LAHORE: Established by the Punjab government, the National History Museum at the Greater Iqbal Park shows all aspects of the country’s history not only after its creation, but also throws light on the struggle of Muslims ruling the subcontinent for centuries prior to Partition.
The mega project was envisaged to keep new generations of Pakistanis informed about the struggle of their forefathers for a separate country.
The museum narrates the tales from the independence movement and the first few years of the newborn state. The historic events, important statistics and speeches of the leaders of the movement have been displayed at the digital library of the National History Museum while another section displays pictures and mementos from the British colonial era.
“I have crossed the 65th year of my life and have come here with my grandson. Every wall, every corner introduces with us to a new phase of the struggle of our elders The pain they bore, they did so for the peace of their people,” Nisha Begum, a visitor, told Arab News.
A portion of the museum showcases the stories with the help of archival content, including newspaper articles, personal letters and first hand accounts.
This portion also shows the scenes of great migration of August 1947. Britain left the subcontinent after 90 years, dividing it into two separate countries. Millions of Muslims started journey to West and East Pakistan (now Bangladesh) while millions of Hindus and Sikhs headed in the opposite direction. Unprecedented violence — Hindus and Sikhs on one side and Muslims on the other — was witnessed.
“The carnage was especially intense, with massacres, arson, forced conversions, mass abductions, and savage sexual violence. Some seventy-five thousand women were raped, and many of them were then disfigured or dismembered,” an article from The New Yorker recalled in June 2015.
“I have seen those black days with my eyes. I was little child at that time. I saw trains pelted with dead bodies. The Muslims sacrificed their lives for a peaceful land but the politicians wasted the struggle. The looters have taken control and the noble lost their dignity,” Salahud Din, 82, told Arab News.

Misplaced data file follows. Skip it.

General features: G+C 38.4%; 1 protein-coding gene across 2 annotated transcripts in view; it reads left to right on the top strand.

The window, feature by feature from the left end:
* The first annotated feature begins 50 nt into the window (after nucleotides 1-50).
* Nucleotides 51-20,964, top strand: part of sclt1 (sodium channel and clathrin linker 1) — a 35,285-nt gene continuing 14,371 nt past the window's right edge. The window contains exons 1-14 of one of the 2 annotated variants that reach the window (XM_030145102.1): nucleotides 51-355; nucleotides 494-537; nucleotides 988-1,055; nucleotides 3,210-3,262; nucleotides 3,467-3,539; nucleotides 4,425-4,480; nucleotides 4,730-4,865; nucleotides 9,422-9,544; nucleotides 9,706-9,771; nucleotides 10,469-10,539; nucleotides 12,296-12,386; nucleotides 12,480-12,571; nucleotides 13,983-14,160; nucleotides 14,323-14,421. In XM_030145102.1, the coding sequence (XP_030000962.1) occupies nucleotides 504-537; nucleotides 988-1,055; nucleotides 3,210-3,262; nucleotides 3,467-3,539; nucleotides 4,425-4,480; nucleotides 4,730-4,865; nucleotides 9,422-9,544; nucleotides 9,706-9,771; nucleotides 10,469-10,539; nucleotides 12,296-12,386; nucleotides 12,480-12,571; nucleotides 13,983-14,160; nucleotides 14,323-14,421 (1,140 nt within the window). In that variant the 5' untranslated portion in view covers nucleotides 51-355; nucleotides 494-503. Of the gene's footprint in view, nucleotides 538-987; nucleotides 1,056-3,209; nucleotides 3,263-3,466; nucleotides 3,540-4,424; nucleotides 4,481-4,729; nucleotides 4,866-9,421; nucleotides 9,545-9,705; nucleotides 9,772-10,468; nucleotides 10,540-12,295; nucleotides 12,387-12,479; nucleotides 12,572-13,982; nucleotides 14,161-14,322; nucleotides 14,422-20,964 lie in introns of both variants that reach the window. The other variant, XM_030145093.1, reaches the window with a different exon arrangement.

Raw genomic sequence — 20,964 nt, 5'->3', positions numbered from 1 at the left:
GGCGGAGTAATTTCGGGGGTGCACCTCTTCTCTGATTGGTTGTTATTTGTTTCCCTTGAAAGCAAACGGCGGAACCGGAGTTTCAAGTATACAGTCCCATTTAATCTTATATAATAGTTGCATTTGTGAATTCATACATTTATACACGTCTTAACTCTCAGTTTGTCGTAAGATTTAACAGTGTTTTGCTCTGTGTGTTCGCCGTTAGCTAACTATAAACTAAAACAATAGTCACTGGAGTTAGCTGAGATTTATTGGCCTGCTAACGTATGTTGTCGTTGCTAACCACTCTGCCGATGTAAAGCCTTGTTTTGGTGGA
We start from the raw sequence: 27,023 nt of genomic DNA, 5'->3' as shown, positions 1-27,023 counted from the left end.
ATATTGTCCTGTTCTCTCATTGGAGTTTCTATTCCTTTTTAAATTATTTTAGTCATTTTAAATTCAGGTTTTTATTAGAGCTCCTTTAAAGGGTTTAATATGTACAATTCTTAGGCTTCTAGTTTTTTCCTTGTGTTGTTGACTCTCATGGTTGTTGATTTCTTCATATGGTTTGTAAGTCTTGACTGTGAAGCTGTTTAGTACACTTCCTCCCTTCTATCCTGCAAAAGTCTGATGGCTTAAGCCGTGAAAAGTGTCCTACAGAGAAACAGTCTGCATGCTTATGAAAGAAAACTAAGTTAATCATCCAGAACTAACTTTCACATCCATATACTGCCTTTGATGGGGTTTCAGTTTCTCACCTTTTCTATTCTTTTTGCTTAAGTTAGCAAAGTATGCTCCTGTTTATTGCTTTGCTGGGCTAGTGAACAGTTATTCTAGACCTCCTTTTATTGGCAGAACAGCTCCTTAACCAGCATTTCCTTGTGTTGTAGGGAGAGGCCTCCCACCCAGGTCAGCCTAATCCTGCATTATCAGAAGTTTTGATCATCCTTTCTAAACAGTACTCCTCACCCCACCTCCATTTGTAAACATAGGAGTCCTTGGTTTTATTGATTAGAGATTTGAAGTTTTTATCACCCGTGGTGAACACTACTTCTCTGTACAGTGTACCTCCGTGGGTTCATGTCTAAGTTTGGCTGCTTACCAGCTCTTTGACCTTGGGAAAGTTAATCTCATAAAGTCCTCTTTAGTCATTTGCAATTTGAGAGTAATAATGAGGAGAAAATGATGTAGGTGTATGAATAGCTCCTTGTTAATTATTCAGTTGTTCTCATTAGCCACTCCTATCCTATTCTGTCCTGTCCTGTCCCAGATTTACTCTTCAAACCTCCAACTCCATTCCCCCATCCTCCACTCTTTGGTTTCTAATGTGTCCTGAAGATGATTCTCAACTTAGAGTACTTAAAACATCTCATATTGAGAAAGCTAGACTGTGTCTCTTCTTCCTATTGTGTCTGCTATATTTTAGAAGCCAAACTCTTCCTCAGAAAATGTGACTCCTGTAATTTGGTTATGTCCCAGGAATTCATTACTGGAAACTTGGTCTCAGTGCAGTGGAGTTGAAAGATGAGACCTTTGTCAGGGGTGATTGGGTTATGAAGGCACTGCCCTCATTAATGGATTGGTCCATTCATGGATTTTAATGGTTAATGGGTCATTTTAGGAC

Few historians believe that the truth was told to the people of India and Pakistan.
“Partition had resulted in the biggest forced migration in history and as many as 14 million people, including 10 million from Punjab, were forcefully evicted. Although historians have failed to narrate the violence, some masterpieces of Urdu literature have highlighted the women’s experiences during Partition,” said historian Dr. Ali Usman Qasmi.
The veterans, however see the 72-year journey of Pakistan with disappointment and hope at the same time.
“The 72-year journey of Pakistan is very pathetic. A few years after its creation, the country entered the clutches of army dictators, and we failed to set up of the country as per our needs. Dictators used the country for personnel gains, depriving the people of their legitimate rights,” said veteran journalist Khadim Hussain, 84.
“I saw the moment of creation of Pakistan. The people sacrificed their lives, properties and relations in the hope of good but successive martial rule destroyed everything. Even a popular leader like Zulfikar Ali Bhutto failed to complete his agenda.”
Gen. Khawaja Ziauddin Abbassi has a different point of view: “Despite having nuclear weapons Pakistan never put the world in danger. It always behaved sensibly. The Pakistani army played important role not only in the development of the country but also contributed for peace at international level.
“Pakistan was created in the name of Islam but unjustified distribution of resources among different segments of society kept the poor away from its blessings.”
The veteran politician Raja Zafrul Haq, who took part in the independence movement, says that Pakistan is a story of success and failure at the same time.
“We lost credibility and international level because of weak system and discontinuity in democratic systems.”